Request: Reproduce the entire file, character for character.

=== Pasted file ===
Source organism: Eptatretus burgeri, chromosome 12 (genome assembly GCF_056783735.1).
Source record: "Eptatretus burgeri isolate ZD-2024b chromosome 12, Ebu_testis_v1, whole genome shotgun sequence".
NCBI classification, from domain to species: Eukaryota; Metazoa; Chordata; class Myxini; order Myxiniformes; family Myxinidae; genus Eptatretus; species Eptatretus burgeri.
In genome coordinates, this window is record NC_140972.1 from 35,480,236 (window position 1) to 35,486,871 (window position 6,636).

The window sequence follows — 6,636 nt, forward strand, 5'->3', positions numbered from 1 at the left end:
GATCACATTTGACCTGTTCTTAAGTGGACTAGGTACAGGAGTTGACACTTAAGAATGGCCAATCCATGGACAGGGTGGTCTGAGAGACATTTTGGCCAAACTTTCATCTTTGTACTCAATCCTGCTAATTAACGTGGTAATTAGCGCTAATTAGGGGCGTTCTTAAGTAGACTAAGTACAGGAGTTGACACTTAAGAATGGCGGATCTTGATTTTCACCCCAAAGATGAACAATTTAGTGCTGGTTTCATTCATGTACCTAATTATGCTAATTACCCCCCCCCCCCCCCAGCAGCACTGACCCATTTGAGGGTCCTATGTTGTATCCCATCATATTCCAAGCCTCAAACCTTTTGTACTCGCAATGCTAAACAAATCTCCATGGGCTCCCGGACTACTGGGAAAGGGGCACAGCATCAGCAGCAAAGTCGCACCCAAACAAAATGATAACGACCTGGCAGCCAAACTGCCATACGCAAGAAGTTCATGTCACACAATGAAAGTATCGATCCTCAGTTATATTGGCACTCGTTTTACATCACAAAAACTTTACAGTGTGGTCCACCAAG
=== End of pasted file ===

Source organism: Eptatretus burgeri, chromosome 12 (genome assembly GCF_056783735.1).
Source record: "Eptatretus burgeri isolate ZD-2024b chromosome 12, Ebu_testis_v1, whole genome shotgun sequence".
NCBI classification, from domain to species: Eukaryota; Metazoa; Chordata; class Myxini; order Myxiniformes; family Myxinidae; genus Eptatretus; species Eptatretus burgeri.
In genome coordinates, this window is record NC_140972.1 from 35,480,236 (window position 1) to 35,486,871 (window position 6,636).

The window sequence follows — 6,636 nt, forward strand, 5'->3', positions numbered from 1 at the left end:
GATCACATTTGACCTGTTCTTAAGTGGACTAGGTACAGGAGTTGACACTTAAGAATGGCCAATCCATGGACAGGGTGGTCTGAGAGACATTTTGGCCAAACTTTCATCTTTGTACTCAATCCTGCTAATTAACGTGGTAATTAGCGCTAATTAGGGGCGTTCTTAAGTAGACTAAGTACAGGAGTTGACACTTAAGAATGGCGGATCTTGATTTTCACCCCAAAGATGAACAATTTAGTGCTGGTTTCATTCATGTACCTAATTATGCTAATTACCCCCCCCCCCCCCCAGCAGCACTGACCCATTTGAGGGTCCTATGTTGTATCCCATCATATTCCAAGCCTCAAACCTTTTGTACTCGCAATGCTAAACAAATCTCCATGGGCTCCCGGACTACTGGGAAAGGGGCACAGCATCAGCAGCAAAGTCGCACCCAAACAAAATGATAACGACCTGGCAGCCAAACTGCCATACGCAAGAAGTTCATGTCACACAATGAAAGTATCGATCCTCAGTTATATTGGCACTCGTTTTACATCACAAAAACTTTACAGTGTGGTCCACCAAG